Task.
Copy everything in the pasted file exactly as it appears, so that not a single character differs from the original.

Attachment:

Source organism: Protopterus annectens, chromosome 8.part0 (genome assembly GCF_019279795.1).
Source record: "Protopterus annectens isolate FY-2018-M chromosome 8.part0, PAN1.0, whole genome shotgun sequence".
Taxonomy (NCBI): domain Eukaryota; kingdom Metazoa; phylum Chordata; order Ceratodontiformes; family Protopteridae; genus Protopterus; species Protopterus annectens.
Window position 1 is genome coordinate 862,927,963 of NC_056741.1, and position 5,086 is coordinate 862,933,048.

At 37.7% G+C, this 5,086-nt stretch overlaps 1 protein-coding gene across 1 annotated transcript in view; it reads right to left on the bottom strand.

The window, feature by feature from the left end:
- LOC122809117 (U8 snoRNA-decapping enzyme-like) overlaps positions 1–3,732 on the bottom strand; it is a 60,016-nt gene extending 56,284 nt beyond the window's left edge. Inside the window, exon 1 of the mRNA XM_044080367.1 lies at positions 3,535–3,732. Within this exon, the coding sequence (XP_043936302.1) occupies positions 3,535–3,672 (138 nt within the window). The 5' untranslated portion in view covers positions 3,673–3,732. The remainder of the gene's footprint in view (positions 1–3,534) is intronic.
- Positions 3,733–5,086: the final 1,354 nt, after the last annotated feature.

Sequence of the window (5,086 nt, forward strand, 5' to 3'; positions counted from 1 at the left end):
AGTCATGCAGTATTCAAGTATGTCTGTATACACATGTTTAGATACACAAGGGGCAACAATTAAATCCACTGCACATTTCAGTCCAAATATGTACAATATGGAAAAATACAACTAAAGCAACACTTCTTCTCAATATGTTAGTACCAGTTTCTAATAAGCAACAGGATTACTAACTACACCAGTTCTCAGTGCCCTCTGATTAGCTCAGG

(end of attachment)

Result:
Source organism: Protopterus annectens, chromosome 8.part0 (genome assembly GCF_019279795.1).
Source record: "Protopterus annectens isolate FY-2018-M chromosome 8.part0, PAN1.0, whole genome shotgun sequence".
Taxonomy (NCBI): domain Eukaryota; kingdom Metazoa; phylum Chordata; order Ceratodontiformes; family Protopteridae; genus Protopterus; species Protopterus annectens.
Window position 1 is genome coordinate 862,927,963 of NC_056741.1, and position 5,086 is coordinate 862,933,048.

At 37.7% G+C, this 5,086-nt stretch overlaps 1 protein-coding gene across 1 annotated transcript in view; it reads right to left on the bottom strand.

The window, feature by feature from the left end:
- LOC122809117 (U8 snoRNA-decapping enzyme-like) overlaps positions 1–3,732 on the bottom strand; it is a 60,016-nt gene extending 56,284 nt beyond the window's left edge. Inside the window, exon 1 of the mRNA XM_044080367.1 lies at positions 3,535–3,732. Within this exon, the coding sequence (XP_043936302.1) occupies positions 3,535–3,672 (138 nt within the window). The 5' untranslated portion in view covers positions 3,673–3,732. The remainder of the gene's footprint in view (positions 1–3,534) is intronic.
- Positions 3,733–5,086: the final 1,354 nt, after the last annotated feature.

Sequence of the window (5,086 nt, forward strand, 5' to 3'; positions counted from 1 at the left end):
AGTCATGCAGTATTCAAGTATGTCTGTATACACATGTTTAGATACACAAGGGGCAACAATTAAATCCACTGCACATTTCAGTCCAAATATGTACAATATGGAAAAATACAACTAAAGCAACACTTCTTCTCAATATGTTAGTACCAGTTTCTAATAAGCAACAGGATTACTAACTACACCAGTTCTCAGTGCCCTCTGATTAGCTCAGG